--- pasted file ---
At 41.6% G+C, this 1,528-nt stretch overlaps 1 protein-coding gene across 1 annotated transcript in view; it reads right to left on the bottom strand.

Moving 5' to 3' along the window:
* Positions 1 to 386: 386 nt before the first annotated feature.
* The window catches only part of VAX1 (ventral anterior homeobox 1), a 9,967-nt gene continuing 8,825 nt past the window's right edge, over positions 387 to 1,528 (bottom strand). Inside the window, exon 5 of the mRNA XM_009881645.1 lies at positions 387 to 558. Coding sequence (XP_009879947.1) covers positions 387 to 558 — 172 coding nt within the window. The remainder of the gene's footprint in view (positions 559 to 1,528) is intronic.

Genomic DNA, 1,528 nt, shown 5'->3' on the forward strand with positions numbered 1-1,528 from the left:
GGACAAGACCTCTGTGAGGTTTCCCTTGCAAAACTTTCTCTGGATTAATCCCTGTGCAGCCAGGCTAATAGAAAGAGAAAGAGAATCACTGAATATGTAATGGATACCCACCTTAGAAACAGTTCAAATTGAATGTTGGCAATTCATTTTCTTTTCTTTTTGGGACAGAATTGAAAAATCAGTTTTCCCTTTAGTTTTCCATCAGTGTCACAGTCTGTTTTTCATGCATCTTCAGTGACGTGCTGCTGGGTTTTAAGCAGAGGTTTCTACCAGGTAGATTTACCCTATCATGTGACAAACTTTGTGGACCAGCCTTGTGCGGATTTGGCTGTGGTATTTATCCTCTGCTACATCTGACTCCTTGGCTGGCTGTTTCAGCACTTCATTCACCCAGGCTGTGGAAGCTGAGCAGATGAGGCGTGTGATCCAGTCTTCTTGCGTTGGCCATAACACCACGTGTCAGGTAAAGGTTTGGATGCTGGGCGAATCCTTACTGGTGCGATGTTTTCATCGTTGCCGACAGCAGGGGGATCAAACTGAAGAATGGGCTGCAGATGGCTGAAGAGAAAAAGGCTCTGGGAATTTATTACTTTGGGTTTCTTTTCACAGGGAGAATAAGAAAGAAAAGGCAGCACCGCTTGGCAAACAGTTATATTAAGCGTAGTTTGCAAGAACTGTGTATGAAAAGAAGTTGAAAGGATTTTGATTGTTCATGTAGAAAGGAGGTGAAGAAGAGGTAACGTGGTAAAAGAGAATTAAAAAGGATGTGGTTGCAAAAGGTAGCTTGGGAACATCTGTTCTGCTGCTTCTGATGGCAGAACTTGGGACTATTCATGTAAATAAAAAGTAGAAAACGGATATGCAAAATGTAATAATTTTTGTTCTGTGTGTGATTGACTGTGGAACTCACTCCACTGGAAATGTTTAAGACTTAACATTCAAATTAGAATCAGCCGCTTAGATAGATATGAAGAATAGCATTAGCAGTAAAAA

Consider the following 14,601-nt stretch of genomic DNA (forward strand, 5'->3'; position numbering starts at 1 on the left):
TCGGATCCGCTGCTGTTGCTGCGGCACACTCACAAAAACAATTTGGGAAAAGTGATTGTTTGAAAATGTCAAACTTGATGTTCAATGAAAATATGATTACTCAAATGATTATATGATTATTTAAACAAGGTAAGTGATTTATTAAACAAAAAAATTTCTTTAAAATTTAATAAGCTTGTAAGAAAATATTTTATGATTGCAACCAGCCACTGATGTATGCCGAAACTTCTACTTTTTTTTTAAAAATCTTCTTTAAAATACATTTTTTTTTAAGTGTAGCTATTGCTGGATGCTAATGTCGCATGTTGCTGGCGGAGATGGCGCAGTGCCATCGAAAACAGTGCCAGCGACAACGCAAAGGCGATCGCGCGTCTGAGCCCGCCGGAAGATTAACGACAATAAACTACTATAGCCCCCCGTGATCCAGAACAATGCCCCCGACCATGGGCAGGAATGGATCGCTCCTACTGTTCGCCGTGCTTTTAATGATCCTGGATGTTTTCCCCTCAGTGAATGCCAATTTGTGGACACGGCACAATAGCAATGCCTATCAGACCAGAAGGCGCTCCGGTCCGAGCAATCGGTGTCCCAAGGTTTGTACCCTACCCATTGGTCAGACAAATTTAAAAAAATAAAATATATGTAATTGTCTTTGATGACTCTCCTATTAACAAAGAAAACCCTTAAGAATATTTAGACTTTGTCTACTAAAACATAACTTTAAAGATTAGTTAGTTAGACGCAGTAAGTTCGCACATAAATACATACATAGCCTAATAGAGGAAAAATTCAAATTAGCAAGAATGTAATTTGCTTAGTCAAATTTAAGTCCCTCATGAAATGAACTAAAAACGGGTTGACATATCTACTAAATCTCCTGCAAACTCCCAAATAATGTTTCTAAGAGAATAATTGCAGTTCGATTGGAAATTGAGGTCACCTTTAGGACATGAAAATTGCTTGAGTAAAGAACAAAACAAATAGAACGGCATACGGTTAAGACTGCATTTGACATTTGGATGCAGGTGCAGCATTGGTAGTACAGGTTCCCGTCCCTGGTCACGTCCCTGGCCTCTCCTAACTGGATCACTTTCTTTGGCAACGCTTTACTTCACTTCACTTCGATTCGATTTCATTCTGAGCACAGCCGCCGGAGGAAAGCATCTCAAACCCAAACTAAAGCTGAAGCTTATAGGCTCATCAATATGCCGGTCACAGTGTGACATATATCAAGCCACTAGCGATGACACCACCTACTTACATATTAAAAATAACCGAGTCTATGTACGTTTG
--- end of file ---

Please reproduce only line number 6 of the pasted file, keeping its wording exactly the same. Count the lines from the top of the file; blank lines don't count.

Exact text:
GGACAAGACCTCTGTGAGGTTTCCCTTGCAAAACTTTCTCTGGATTAATCCCTGTGCAGCCAGGCTAATAGAAAGAGAAAGAGAATCACTGAATATGTAATGGATACCCACCTTAGAAACAGTTCAAATTGAATGTTGGCAATTCATTTTCTTTTCTTTTTGGGACAGAATTGAAAAATCAGTTTTCCCTTTAGTTTTCCATCAGTGTCACAGTCTGTTTTTCATGCATCTTCAGTGACGTGCTGCTGGGTTTTAAGCAGAGGTTTCTACCAGGTAGATTTACCCTATCATGTGACAAACTTTGTGGACCAGCCTTGTGCGGATTTGGCTGTGGTATTTATCCTCTGCTACATCTGACTCCTTGGCTGGCTGTTTCAGCACTTCATTCACCCAGGCTGTGGAAGCTGAGCAGATGAGGCGTGTGATCCAGTCTTCTTGCGTTGGCCATAACACCACGTGTCAGGTAAAGGTTTGGATGCTGGGCGAATCCTTACTGGTGCGATGTTTTCATCGTTGCCGACAGCAGGGGGATCAAACTGAAGAATGGGCTGCAGATGGCTGAAGAGAAAAAGGCTCTGGGAATTTATTACTTTGGGTTTCTTTTCACAGGGAGAATAAGAAAGAAAAGGCAGCACCGCTTGGCAAACAGTTATATTAAGCGTAGTTTGCAAGAACTGTGTATGAAAAGAAGTTGAAAGGATTTTGATTGTTCATGTAGAAAGGAGGTGAAGAAGAGGTAACGTGGTAAAAGAGAATTAAAAAGGATGTGGTTGCAAAAGGTAGCTTGGGAACATCTGTTCTGCTGCTTCTGATGGCAGAACTTGGGACTATTCATGTAAATAAAAAGTAGAAAACGGATATGCAAAATGTAATAATTTTTGTTCTGTGTGTGATTGACTGTGGAACTCACTCCACTGGAAATGTTTAAGACTTAACATTCAAATTAGAATCAGCCGCTTAGATAGATATGAAGAATAGCATTAGCAGTAAAAA